Oregon legislators have announced plans to spend $150 million on summer learning programs for the state’s students. The 2022 Summer Learning Package consists of grants through three programs aimed at K-8 enrichment, high school programs to help students stay on track to graduate, and grants for community organizations.

This is the second year of a state investment in summer learning to help students whose learning was disrupted by the COVID-19 pandemic.

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“This budget will support our students and teachers who have been through so much these last two years with increased stress from the pandemic,” said Rep. Susan McLain, D-Hillsboro, co-chair of the Joint Committee on Ways and Means Subcommittee on Education, in a press release announcing the grants.

“We are focused on ensuring our students can continue meeting in-person and that we are recruiting and retaining teachers so they have more time to give our kids the education they deserve.”

But school districts are already receiving federal funds through the Elementary and Secondary School Emergency Relief Fund III, also known as the American Rescue Plan. Through that fund, Oregon received $1.1 billion, which has been allocated to school districts, though little of that federal money has been spent so far.

Staff and students at a 2021 summer program at NAYA, the Native American Youth and Family Center in Portland.

Staff and students at a 2021 summer program at NAYA, the Native American Youth and Family Center in Portland.

Elizabeth Miller / OPB

In Oregon and across the country, school districts plan to spend a portion of ESSER III funds on summer learning. Burbio, a national site tracking ESSER III spending in over 3,000 districts, finds 60% of districts plan to spend funds on summer programs.

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In Oregon, a review of over 30 district ESSER III spending plans found two-thirds of districts dedicating at least some funding toward summer programming. Some districts, like Estacada, plan to use any additional funding for summer to expand programming already planned for this summer.

In Eastern Oregon’s Umatilla School District, officials planned for this summer “with the hopes of state funding.” The district will continue to offer a summer school program, but officials say that additional funds can go toward field trips, college visits, and camps focused on STEAM — science, technology, engineering, art and math.

“I am thrilled to see this level of support for extended learning for students,” said Umatilla Superintendent Heidi Sipe in an email to OPB.

In Forest Grove, district officials used ESSER III funds for summer programming last year, to meet a 25% match requirement in order to receive state funds. The district is waiting on guidelines around the state’s announcement before allocating any funding for this summer.

School education officials have been asking for another round of funding for summer programming this year, and state education officials and legislators have been listening. Last fall, the Oregon Department of Education released a Best Practices Guide that encouraged officials to “braid” federal money with other funding sources, “a strategy that ensures consistency, eliminates duplication of services, and allows districts to strategically direct federal grants, especially those that may not have been expended during the school year because of impacts due to COVID-19.”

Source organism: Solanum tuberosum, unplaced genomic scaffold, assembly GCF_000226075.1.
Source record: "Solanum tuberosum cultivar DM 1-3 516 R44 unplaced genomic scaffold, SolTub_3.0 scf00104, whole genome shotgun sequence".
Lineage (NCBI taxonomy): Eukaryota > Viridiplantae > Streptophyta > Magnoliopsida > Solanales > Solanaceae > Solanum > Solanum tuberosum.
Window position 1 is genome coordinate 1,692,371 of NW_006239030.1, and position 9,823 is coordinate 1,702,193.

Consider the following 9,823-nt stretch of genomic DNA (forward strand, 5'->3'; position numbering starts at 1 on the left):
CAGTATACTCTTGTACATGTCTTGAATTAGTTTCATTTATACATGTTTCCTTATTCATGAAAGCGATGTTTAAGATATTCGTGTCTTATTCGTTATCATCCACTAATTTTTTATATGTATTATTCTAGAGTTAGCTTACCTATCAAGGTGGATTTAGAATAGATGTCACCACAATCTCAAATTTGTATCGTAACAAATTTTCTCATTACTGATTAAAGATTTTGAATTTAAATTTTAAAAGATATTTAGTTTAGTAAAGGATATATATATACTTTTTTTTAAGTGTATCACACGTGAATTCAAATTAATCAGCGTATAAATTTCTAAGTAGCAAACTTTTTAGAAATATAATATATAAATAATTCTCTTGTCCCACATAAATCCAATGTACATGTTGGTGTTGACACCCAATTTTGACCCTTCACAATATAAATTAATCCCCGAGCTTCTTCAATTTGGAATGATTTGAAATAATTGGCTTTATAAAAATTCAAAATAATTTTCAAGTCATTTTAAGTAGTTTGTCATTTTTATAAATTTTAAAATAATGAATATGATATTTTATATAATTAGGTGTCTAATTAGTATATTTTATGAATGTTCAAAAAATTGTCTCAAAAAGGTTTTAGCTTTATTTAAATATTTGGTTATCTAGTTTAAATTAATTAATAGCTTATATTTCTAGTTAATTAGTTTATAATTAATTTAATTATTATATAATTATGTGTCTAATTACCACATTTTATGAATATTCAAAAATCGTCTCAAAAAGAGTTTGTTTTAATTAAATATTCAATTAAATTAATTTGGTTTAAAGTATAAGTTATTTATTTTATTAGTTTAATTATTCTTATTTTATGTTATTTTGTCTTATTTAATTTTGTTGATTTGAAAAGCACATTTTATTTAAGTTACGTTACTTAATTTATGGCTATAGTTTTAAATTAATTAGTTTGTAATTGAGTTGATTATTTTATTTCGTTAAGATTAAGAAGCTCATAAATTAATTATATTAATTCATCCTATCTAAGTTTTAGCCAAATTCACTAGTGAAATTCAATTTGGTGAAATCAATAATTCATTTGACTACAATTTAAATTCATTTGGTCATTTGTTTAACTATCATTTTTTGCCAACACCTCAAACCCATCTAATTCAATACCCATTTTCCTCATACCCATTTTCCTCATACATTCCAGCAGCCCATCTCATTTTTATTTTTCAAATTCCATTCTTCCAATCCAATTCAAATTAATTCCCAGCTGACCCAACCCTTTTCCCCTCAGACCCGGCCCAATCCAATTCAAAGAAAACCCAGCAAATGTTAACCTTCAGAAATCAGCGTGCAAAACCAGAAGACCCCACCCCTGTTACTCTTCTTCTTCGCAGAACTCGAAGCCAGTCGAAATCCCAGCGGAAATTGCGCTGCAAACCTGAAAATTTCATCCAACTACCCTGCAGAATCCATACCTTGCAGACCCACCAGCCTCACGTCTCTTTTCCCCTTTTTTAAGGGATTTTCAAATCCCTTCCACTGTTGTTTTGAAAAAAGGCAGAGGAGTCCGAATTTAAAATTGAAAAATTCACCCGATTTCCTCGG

In Lane County’s Springfield School District, officials “braided” funds as a way to “offer rich summer programming for our students while not tapping into lean existing general fund budgets,” said Springfield Chief Operations Officer Brett Yancey.

“Springfield students benefited greatly from the summer programming as reported by students, families and faculty,” said Yancey in an email to OPB. “We also believe the important course recovery and support options provided at our high schools contributed to the modest increase in graduation rates here in Springfield, even while the overall state saw a slight decline.”

Recent reports and surveys illustrated program gaps and ways to improve on last summer’s efforts. A recent survey of 1,770 sites around the state completed by OregonASK found summer program operators struggled to maintain adequate staffing, faced COVID-19 related challenges, all with a short planning timeline. There were also access issues, including for students with disabilities.

The Oregon Department of Education’s final report on summer learning grants for high school, K-5 child care, and K-8 enrichment, shows schools served over 108,000 students, though the programs had millions of dollars unspent.

The Oregon Community Foundation, which awarded a different grant, served over 350,000 students through both early childhood and K-12 programs. An OCF survey of 35 organizations that received grants reported increased opportunities for low-income families and support for students who had been out of school due to COVID-19. Survey respondents also noted increased staffing challenges, student and family needs, as well as the need for an “ongoing investment” in summer programming.

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